Military fines MP Kevin Vuong for failing to report criminal charge

·3 min read
Independent member of Parliament and Royal Canadian Navy reserve officer Kevin Vuong takes questions from reporters after the military fined him $500 for failing to disclose a criminal charge to his commanding officer in 2019. (Chris Rands/CBC - image credit)
Independent member of Parliament and Royal Canadian Navy reserve officer Kevin Vuong takes questions from reporters after the military fined him $500 for failing to disclose a criminal charge to his commanding officer in 2019. (Chris Rands/CBC - image credit)

A Royal Canadian Navy official imposed a $500 fine on Independent MP and Royal Canadian Navy reserve officer Kevin Vuong Wednesday for failing to inform his commanding officer of a criminal charge against him.

Vuong elected to face a summary trial instead of a court martial. The trial took place Wednesday morning at HMCS Donnacona, a navy reserve unit in Montreal. The naval reserve's deputy commander, Capt. Etienne Landry, presided over the trial.

Vuong was facing a service charge under the National Defence Act for "conduct to the prejudice of good order and discipline."

Lt. Robert Moore, a spokesperson for the naval reserve, told CBC News Vuong admitted to all particulars of the charge during the trial. He said Capt. Landry concluded a $500 fine was the most appropriate punishment.

Toronto Police charged Vuong with a single count of sexual assault in April 2019. Military law requires Canadian Armed Forces members to disclose any such charges to their commanding officers — something Vuong failed to do.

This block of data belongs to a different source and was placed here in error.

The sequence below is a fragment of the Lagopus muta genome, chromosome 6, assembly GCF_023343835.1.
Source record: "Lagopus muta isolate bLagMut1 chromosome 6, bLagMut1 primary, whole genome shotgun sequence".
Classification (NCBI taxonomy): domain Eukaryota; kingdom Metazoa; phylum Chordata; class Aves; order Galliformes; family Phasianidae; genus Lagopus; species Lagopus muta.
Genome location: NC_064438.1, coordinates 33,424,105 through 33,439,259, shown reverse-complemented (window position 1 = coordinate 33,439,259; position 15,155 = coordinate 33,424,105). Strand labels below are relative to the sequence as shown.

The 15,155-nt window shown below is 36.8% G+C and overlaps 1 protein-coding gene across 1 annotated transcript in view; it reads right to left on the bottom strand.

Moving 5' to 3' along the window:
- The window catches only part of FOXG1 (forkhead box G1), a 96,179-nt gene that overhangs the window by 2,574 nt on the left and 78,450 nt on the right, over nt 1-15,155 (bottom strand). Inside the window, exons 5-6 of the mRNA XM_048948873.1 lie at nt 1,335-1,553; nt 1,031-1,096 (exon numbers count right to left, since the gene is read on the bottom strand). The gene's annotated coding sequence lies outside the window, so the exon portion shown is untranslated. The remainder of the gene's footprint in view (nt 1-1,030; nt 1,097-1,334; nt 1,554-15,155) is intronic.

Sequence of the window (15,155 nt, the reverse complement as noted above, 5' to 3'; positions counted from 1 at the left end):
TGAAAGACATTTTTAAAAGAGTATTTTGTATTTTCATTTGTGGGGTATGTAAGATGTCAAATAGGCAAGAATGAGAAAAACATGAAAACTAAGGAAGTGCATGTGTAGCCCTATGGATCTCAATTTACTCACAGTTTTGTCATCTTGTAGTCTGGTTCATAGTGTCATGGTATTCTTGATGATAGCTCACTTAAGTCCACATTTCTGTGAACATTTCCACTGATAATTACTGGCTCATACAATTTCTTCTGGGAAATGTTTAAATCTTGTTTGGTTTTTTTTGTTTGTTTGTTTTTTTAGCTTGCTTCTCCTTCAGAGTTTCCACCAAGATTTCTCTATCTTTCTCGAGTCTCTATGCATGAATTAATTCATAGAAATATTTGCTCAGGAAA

The Crown withdrew the charge six months after it was filed.

Landry said during the trial that while he could have imposed a more severe punishment on Vuong, he took into account Vuong's young age, his expression of regret and desire to be rehabilitated, his lack of prior offences and his promotion of the navy in both military and civilian life.

Vuong said during the trial that he regrets not following military procedure and wants to remain in the Canadian Armed Forces

Speaking to reporters after the ruling, Vuong said he would be commenting in more detail at a later time.

"I'm here in uniform out of respect to the (Canadian Armed Forces)," Vuong said.

"I don't believe that this is the right venue and that now is the right time, but I want to encourage all of you to please reach out to my office to find a time and ... let's clear the air."

Vuong's future in Parliament uncertain

Vuong, who holds the rank of sub-lieutenant, is currently the only Independent member of Parliament. The Liberal Party dumped him as a candidate during the 2021 federal election campaign after information about the past sexual assault charge against him emerged. The party said Vuong did not tell them about the charge during the candidate vetting process.

Vuong did not respond to a reporter's question following the trial about whether he'd remain an MP. While Vuong previously said he intends to rejoin the Liberals, he's voted against several government bills and has criticized the Liberals on social media.

The party's disavowal of Vuong came too late in the campaign to remove his name from the ballot as the Liberal candidate. He was elected in the Toronto riding of Spadina—Fort York with 38.9 per cent of the vote.

Vuong has denied any wrongdoing and has called the allegation behind the charge a "fantasy." He's also pointed to the withdrawal of the charge as evidence of his innocence.

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